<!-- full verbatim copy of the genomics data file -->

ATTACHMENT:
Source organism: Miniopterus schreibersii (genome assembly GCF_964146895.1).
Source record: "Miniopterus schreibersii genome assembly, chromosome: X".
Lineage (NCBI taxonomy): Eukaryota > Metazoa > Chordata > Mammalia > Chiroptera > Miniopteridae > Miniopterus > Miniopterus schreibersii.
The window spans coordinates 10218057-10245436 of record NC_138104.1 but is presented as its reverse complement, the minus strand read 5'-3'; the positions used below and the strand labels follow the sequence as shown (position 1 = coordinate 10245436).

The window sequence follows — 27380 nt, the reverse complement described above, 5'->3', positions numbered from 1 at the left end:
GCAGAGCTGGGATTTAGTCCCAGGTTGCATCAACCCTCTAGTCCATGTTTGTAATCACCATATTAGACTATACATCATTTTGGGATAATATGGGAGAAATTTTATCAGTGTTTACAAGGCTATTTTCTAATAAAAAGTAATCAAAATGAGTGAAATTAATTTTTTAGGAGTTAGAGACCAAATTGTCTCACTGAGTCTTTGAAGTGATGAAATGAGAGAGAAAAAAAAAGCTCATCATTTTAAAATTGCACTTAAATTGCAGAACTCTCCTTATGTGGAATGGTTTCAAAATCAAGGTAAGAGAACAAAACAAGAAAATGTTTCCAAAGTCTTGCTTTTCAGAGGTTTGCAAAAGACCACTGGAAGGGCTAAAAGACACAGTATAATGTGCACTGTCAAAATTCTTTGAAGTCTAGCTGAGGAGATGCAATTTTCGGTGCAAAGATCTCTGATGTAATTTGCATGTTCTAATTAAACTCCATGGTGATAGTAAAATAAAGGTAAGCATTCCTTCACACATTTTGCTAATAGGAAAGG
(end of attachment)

Source organism: Miniopterus schreibersii (genome assembly GCF_964146895.1).
Source record: "Miniopterus schreibersii genome assembly, chromosome: X".
Lineage (NCBI taxonomy): Eukaryota > Metazoa > Chordata > Mammalia > Chiroptera > Miniopteridae > Miniopterus > Miniopterus schreibersii.
The window spans coordinates 10218057-10245436 of record NC_138104.1 but is presented as its reverse complement, the minus strand read 5'-3'; the positions used below and the strand labels follow the sequence as shown (position 1 = coordinate 10245436).

The window sequence follows — 27380 nt, the reverse complement described above, 5'->3', positions numbered from 1 at the left end:
GCAGAGCTGGGATTTAGTCCCAGGTTGCATCAACCCTCTAGTCCATGTTTGTAATCACCATATTAGACTATACATCATTTTGGGATAATATGGGAGAAATTTTATCAGTGTTTACAAGGCTATTTTCTAATAAAAAGTAATCAAAATGAGTGAAATTAATTTTTTAGGAGTTAGAGACCAAATTGTCTCACTGAGTCTTTGAAGTGATGAAATGAGAGAGAAAAAAAAAGCTCATCATTTTAAAATTGCACTTAAATTGCAGAACTCTCCTTATGTGGAATGGTTTCAAAATCAAGGTAAGAGAACAAAACAAGAAAATGTTTCCAAAGTCTTGCTTTTCAGAGGTTTGCAAAAGACCACTGGAAGGGCTAAAAGACACAGTATAATGTGCACTGTCAAAATTCTTTGAAGTCTAGCTGAGGAGATGCAATTTTCGGTGCAAAGATCTCTGATGTAATTTGCATGTTCTAATTAAACTCCATGGTGATAGTAAAATAAAGGTAAGCATTCCTTCACACATTTTGCTAATAGGAAAGG